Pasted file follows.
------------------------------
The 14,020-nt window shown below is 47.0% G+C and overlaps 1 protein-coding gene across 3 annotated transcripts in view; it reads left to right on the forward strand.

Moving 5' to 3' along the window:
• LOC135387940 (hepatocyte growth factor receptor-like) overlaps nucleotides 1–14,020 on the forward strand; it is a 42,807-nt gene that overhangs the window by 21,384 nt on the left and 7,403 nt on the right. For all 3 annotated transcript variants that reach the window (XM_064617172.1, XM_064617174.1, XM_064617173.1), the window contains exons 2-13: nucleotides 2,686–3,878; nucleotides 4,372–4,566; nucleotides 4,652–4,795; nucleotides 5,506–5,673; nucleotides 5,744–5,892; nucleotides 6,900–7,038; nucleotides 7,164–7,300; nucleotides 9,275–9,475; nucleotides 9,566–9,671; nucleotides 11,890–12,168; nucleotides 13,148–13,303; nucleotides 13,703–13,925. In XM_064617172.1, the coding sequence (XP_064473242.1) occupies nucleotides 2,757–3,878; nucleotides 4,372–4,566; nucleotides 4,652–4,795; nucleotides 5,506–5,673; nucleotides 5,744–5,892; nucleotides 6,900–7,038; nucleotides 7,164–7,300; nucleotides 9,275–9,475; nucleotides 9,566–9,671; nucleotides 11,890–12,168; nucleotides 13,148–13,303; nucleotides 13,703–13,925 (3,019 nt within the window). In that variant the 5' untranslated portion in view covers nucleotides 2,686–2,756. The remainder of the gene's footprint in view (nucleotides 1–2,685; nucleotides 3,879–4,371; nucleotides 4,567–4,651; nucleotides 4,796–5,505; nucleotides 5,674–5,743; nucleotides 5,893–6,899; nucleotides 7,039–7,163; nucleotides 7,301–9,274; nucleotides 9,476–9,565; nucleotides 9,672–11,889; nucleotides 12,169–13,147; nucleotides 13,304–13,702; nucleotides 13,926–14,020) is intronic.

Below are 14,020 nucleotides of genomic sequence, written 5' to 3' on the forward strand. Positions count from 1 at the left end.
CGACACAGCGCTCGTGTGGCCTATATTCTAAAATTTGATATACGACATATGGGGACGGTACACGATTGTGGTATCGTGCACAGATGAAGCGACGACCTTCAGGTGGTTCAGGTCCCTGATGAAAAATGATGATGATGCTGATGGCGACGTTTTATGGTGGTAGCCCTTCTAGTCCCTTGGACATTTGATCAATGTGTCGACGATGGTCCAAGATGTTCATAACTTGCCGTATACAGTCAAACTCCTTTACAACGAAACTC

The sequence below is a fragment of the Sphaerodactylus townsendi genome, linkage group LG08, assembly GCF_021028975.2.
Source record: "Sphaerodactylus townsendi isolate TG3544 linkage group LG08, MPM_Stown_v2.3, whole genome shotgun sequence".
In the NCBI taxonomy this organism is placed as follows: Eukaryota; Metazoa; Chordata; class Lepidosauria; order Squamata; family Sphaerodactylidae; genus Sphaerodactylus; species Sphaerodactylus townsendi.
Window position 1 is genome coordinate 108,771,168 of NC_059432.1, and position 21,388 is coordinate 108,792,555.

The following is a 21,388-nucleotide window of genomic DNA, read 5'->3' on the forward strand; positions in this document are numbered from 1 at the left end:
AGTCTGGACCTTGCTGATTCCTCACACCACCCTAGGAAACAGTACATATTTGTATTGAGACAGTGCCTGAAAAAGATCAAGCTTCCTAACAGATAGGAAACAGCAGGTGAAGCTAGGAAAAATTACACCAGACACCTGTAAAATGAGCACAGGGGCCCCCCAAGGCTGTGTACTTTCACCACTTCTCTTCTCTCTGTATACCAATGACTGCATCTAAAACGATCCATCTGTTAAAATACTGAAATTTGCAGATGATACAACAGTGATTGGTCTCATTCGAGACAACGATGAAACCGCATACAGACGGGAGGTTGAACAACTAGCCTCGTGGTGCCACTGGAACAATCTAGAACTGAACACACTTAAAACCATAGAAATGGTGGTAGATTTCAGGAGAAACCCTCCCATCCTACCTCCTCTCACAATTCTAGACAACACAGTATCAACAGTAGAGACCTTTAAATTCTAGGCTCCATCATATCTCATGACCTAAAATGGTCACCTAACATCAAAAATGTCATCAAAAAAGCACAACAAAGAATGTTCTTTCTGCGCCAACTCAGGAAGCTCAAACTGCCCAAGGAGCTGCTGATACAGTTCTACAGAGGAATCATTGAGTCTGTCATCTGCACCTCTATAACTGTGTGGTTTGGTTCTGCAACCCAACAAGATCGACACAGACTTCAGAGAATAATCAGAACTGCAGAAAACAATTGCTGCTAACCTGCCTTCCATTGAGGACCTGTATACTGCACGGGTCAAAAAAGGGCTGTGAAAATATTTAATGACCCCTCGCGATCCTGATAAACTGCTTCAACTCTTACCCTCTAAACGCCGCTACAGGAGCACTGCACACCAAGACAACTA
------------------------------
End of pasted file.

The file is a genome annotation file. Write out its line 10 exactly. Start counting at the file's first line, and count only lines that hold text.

The following is a 21,388-nucleotide window of genomic DNA, read 5'->3' on the forward strand; positions in this document are numbered from 1 at the left end: